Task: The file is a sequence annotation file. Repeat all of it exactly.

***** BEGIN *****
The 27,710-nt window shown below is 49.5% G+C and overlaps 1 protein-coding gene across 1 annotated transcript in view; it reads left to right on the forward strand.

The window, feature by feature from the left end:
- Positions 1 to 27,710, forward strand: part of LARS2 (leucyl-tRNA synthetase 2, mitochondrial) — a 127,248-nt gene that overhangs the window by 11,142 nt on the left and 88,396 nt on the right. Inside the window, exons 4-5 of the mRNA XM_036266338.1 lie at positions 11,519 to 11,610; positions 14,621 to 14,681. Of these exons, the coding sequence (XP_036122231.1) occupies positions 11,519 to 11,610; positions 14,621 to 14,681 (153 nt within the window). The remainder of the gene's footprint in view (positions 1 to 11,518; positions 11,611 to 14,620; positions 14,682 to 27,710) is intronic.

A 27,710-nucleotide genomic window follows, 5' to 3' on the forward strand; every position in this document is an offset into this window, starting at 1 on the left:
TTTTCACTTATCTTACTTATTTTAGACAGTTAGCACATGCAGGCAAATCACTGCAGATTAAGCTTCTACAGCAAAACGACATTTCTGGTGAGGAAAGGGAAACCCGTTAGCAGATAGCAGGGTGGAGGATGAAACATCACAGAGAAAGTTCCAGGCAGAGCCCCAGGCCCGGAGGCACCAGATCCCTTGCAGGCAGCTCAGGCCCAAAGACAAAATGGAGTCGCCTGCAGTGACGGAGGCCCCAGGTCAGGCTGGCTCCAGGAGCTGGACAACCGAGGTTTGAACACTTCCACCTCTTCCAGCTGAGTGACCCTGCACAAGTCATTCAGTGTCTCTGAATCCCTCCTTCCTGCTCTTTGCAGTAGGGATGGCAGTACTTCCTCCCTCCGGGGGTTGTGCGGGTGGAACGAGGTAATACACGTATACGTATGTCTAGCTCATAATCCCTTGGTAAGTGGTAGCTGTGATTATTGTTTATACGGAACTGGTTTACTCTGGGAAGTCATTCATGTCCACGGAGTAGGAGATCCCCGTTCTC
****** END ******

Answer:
The 27,710-nt window shown below is 49.5% G+C and overlaps 1 protein-coding gene across 1 annotated transcript in view; it reads left to right on the forward strand.

The window, feature by feature from the left end:
- Positions 1 to 27,710, forward strand: part of LARS2 (leucyl-tRNA synthetase 2, mitochondrial) — a 127,248-nt gene that overhangs the window by 11,142 nt on the left and 88,396 nt on the right. Inside the window, exons 4-5 of the mRNA XM_036266338.1 lie at positions 11,519 to 11,610; positions 14,621 to 14,681. Of these exons, the coding sequence (XP_036122231.1) occupies positions 11,519 to 11,610; positions 14,621 to 14,681 (153 nt within the window). The remainder of the gene's footprint in view (positions 1 to 11,518; positions 11,611 to 14,620; positions 14,682 to 27,710) is intronic.

A 27,710-nucleotide genomic window follows, 5' to 3' on the forward strand; every position in this document is an offset into this window, starting at 1 on the left:
TTTTCACTTATCTTACTTATTTTAGACAGTTAGCACATGCAGGCAAATCACTGCAGATTAAGCTTCTACAGCAAAACGACATTTCTGGTGAGGAAAGGGAAACCCGTTAGCAGATAGCAGGGTGGAGGATGAAACATCACAGAGAAAGTTCCAGGCAGAGCCCCAGGCCCGGAGGCACCAGATCCCTTGCAGGCAGCTCAGGCCCAAAGACAAAATGGAGTCGCCTGCAGTGACGGAGGCCCCAGGTCAGGCTGGCTCCAGGAGCTGGACAACCGAGGTTTGAACACTTCCACCTCTTCCAGCTGAGTGACCCTGCACAAGTCATTCAGTGTCTCTGAATCCCTCCTTCCTGCTCTTTGCAGTAGGGATGGCAGTACTTCCTCCCTCCGGGGGTTGTGCGGGTGGAACGAGGTAATACACGTATACGTATGTCTAGCTCATAATCCCTTGGTAAGTGGTAGCTGTGATTATTGTTTATACGGAACTGGTTTACTCTGGGAAGTCATTCATGTCCACGGAGTAGGAGATCCCCGTTCTC